An Introduction to our next Month Event, “Climate Justice and Unheard Voices” which will take place on Thursday, 24th March 2022 at 5pm GMT, written by one of our Circular Society Network Members, Edward Bogdan. Thank You for your contribution Ed.
The term, “climate justice”, in part, highlights the fact that those nations most responsible for global warming have been hurt the least. They, in turn, should feel obligated to assist the nations needing assistance. Olúfẹ́mi Táíwò, a Georgetown University philosopher, identified the issue one year ago, in the DW newsletter, Undercurrent, best by stating, “We’re all in this climate crisis, but we’re not all in it together.”
We, as co-inhabitants of this planet, should feel the same obligation. But many individuals living in regions not yet impacted choose to turn deaf ears to those who have been affected. They feel it is not their problem, so why should they care? Their lack of empathy for others may very well backfire on them in the future.
Today, no country, or individual, is immune from the potential of a climactic catastrophe. Some climate patterns considered normal ten years ago are no longer current. These changes have already altered the thinking of many regarding their safety and well-being.
Many living far from coastal or riverine zones were unconcerned about flooding. Yet, the total cost of the 2015/2016 floods in the United Kingdom has been estimated at between £1.3 and 1.9 billion.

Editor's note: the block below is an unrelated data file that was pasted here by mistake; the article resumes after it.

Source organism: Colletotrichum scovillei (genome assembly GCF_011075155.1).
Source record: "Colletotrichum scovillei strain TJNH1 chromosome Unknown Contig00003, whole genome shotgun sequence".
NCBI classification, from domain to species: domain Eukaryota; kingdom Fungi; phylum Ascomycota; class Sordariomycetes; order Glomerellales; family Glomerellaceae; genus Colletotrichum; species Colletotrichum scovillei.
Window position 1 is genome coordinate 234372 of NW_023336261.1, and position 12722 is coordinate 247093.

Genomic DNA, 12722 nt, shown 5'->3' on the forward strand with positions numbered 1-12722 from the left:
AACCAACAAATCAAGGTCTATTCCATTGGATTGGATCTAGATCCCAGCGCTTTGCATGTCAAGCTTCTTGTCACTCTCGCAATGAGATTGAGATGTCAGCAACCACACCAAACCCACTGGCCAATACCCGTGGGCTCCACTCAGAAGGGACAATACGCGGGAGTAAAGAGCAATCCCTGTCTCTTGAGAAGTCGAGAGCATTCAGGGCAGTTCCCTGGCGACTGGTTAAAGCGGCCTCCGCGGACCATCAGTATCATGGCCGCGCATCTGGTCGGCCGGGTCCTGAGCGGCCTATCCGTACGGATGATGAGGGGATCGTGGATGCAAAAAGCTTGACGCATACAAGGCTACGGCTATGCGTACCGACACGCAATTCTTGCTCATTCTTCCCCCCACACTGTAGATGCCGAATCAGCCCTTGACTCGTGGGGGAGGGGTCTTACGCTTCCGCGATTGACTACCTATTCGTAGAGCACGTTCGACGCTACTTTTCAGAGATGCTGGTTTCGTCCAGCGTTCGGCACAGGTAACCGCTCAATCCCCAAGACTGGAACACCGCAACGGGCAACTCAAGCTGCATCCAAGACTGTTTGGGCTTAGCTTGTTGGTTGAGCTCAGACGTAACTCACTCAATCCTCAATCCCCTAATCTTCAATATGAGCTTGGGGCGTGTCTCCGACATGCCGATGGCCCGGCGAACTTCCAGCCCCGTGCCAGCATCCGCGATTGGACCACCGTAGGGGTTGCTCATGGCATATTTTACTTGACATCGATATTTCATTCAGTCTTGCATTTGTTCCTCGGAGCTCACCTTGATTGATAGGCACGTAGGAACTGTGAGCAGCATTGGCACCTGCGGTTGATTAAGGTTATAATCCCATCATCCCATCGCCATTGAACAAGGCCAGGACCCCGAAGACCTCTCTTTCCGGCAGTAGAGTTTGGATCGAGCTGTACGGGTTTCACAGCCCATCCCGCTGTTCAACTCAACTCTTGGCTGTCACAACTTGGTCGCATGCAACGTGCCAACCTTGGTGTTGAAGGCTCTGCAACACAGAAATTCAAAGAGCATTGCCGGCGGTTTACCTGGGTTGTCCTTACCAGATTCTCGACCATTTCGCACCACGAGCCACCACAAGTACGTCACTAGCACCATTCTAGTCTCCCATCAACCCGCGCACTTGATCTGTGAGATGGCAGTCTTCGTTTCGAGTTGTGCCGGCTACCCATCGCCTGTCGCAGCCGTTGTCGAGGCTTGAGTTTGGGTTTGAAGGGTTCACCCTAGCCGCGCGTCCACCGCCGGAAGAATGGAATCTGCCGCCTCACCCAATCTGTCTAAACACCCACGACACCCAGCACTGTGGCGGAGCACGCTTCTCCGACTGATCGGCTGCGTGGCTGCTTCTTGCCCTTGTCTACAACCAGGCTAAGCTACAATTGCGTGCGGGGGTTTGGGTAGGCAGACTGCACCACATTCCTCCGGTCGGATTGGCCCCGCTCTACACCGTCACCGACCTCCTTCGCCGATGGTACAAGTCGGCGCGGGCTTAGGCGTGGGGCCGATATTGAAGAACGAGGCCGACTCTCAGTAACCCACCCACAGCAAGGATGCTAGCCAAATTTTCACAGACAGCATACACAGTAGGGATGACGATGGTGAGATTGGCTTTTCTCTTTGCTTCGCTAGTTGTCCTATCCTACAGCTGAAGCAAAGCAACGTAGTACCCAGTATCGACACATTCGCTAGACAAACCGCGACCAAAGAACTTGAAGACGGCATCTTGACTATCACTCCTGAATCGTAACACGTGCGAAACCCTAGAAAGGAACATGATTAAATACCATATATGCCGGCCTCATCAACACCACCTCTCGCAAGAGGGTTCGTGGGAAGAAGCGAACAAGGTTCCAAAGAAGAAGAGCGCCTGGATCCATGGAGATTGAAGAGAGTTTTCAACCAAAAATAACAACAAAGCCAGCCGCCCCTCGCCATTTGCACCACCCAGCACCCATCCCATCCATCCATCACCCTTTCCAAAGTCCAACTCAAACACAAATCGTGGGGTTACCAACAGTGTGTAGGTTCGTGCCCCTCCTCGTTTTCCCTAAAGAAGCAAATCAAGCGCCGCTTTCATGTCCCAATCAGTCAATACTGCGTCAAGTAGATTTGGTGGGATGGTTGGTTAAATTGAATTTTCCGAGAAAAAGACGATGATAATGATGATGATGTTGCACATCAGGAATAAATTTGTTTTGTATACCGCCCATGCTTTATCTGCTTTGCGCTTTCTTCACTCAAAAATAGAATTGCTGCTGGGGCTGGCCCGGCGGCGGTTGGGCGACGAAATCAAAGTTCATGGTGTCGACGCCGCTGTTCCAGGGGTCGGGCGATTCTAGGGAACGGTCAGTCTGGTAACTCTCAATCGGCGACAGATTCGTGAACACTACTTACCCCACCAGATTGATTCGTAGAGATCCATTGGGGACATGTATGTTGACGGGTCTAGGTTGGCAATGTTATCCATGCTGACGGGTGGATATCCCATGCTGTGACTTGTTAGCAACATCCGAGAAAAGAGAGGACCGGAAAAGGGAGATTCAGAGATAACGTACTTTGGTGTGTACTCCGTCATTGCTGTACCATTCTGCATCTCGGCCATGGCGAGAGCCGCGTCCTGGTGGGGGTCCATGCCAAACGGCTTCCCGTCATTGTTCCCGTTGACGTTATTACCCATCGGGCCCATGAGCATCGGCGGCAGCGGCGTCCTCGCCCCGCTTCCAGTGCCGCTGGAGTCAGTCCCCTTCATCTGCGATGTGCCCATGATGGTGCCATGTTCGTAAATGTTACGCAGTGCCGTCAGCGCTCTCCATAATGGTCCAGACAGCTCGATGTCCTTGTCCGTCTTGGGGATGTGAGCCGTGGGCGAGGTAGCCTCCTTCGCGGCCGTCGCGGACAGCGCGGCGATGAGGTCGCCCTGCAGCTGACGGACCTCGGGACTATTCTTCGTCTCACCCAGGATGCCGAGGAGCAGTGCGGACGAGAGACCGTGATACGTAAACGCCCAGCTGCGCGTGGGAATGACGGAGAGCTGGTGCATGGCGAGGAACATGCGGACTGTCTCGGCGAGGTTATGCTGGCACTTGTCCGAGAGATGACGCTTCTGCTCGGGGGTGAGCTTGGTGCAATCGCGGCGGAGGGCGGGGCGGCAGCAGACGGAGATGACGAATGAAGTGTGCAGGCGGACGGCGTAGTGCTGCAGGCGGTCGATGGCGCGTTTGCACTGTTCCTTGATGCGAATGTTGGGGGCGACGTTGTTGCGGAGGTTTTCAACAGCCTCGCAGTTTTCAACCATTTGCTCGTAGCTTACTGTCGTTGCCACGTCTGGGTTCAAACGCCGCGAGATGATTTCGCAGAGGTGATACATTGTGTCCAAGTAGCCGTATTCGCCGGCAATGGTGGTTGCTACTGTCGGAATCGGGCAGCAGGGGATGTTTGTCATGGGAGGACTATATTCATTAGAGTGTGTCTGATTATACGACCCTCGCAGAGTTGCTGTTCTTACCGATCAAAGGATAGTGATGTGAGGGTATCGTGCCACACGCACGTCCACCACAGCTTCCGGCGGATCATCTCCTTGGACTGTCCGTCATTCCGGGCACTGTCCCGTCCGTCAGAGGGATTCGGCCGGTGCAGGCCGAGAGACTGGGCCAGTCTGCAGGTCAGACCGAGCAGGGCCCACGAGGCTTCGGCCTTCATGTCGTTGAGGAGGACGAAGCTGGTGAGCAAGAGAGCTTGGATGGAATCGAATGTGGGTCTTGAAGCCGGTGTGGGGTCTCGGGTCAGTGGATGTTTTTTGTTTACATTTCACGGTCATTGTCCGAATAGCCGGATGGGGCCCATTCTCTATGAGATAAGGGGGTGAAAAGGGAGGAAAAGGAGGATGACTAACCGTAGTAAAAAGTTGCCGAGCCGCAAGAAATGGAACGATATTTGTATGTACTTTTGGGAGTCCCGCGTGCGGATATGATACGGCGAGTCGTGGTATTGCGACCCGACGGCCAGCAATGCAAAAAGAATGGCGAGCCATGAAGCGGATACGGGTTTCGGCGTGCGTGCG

Some residents of northwesternmost USA cities, like Portland, Oregon, did not think about extended heat waves. Yet, Portland, Oregon was the focal point of a “heat dome” in 2021 which generated temperatures well above 100˚F several days in a row.
Some north Atlantic and central Pacific Ocean country residents were not overly concerned about oncoming cyclones. Yet, these countries are now experiencing more cyclones than those in the western Pacific and south Indian Ocean regions.
Many Latin Americans were not overly concerned for the functionality of their inland shipping routes or adequacy of their crop yields. Yet, widespread drought in Latin America has reduced crop yields and food production generating food insecurities.
The efficacy of caring for others and need for climate justice are intricately tied together.
The EA Project is hosting an online Climate Justice Online Conference and Networking event on Thursday March 24, 2022 at 5pm GMT. Please join us to explore how you can help us bring Climate Justice to those in need due to global warming.
Edward Bogdan, February 2022
Ed Bogdan is an environmental engineer with bachelor degrees in chemical engineering and chemistry from New York University and a Masters in sanitary engineering from the University of California, Berkeley.
He worked as an industrial water discharge permitting specialist with USEPA – Region IX and a community planning consultant prior to founding/managing Quepco, his own environmental planning consulting firm, for twenty years.
For the past fifteen years, Mr. Bogdan has been providing proposal management and preparation assistance to scores of major and minor Washington DC area corporations as an independent consultant.
He is today retired and working on systems to transform food waste to energy with local communities and is also happy to help with formulation of policies to help facilitate the implementation of these solutions and collaborations in any city who wants to get started or has already started and needs support, around the globe.
Contact Us if you would like to get involved with Ed’s project, sign up to our Newsletter to be updated about our events and join The Circular Society Network to access more opportunities and help us support more Circular and Sustainable Solutions and organizations in their transition so we can build our future together.